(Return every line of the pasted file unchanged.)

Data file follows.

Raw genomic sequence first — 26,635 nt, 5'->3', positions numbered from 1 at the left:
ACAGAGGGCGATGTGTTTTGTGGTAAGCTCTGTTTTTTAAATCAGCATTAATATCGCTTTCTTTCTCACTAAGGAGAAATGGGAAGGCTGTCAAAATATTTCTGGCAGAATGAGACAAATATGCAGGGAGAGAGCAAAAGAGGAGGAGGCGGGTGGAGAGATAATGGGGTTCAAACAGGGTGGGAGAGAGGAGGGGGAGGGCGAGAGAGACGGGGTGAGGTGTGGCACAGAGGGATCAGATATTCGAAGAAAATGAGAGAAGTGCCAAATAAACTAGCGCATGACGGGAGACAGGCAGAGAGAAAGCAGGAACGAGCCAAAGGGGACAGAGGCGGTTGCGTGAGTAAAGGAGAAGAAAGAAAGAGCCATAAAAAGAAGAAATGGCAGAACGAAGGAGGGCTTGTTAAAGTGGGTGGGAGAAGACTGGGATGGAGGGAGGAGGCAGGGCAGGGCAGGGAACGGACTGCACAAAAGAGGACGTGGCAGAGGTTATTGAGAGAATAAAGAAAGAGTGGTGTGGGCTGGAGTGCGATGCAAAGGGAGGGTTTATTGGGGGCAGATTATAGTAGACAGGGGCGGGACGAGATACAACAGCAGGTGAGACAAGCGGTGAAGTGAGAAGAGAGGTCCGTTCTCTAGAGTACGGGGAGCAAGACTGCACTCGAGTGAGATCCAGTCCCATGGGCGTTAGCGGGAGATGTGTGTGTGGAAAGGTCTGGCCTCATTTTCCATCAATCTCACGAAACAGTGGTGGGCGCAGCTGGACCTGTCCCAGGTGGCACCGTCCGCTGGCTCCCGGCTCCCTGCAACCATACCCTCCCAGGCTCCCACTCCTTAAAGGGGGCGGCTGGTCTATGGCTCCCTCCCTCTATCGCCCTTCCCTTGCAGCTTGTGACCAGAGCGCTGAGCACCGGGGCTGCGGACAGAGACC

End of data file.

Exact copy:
Raw genomic sequence first — 26,635 nt, 5'->3', positions numbered from 1 at the left:
ACAGAGGGCGATGTGTTTTGTGGTAAGCTCTGTTTTTTAAATCAGCATTAATATCGCTTTCTTTCTCACTAAGGAGAAATGGGAAGGCTGTCAAAATATTTCTGGCAGAATGAGACAAATATGCAGGGAGAGAGCAAAAGAGGAGGAGGCGGGTGGAGAGATAATGGGGTTCAAACAGGGTGGGAGAGAGGAGGGGGAGGGCGAGAGAGACGGGGTGAGGTGTGGCACAGAGGGATCAGATATTCGAAGAAAATGAGAGAAGTGCCAAATAAACTAGCGCATGACGGGAGACAGGCAGAGAGAAAGCAGGAACGAGCCAAAGGGGACAGAGGCGGTTGCGTGAGTAAAGGAGAAGAAAGAAAGAGCCATAAAAAGAAGAAATGGCAGAACGAAGGAGGGCTTGTTAAAGTGGGTGGGAGAAGACTGGGATGGAGGGAGGAGGCAGGGCAGGGCAGGGAACGGACTGCACAAAAGAGGACGTGGCAGAGGTTATTGAGAGAATAAAGAAAGAGTGGTGTGGGCTGGAGTGCGATGCAAAGGGAGGGTTTATTGGGGGCAGATTATAGTAGACAGGGGCGGGACGAGATACAACAGCAGGTGAGACAAGCGGTGAAGTGAGAAGAGAGGTCCGTTCTCTAGAGTACGGGGAGCAAGACTGCACTCGAGTGAGATCCAGTCCCATGGGCGTTAGCGGGAGATGTGTGTGTGGAAAGGTCTGGCCTCATTTTCCATCAATCTCACGAAACAGTGGTGGGCGCAGCTGGACCTGTCCCAGGTGGCACCGTCCGCTGGCTCCCGGCTCCCTGCAACCATACCCTCCCAGGCTCCCACTCCTTAAAGGGGGCGGCTGGTCTATGGCTCCCTCCCTCTATCGCCCTTCCCTTGCAGCTTGTGACCAGAGCGCTGAGCACCGGGGCTGCGGACAGAGACC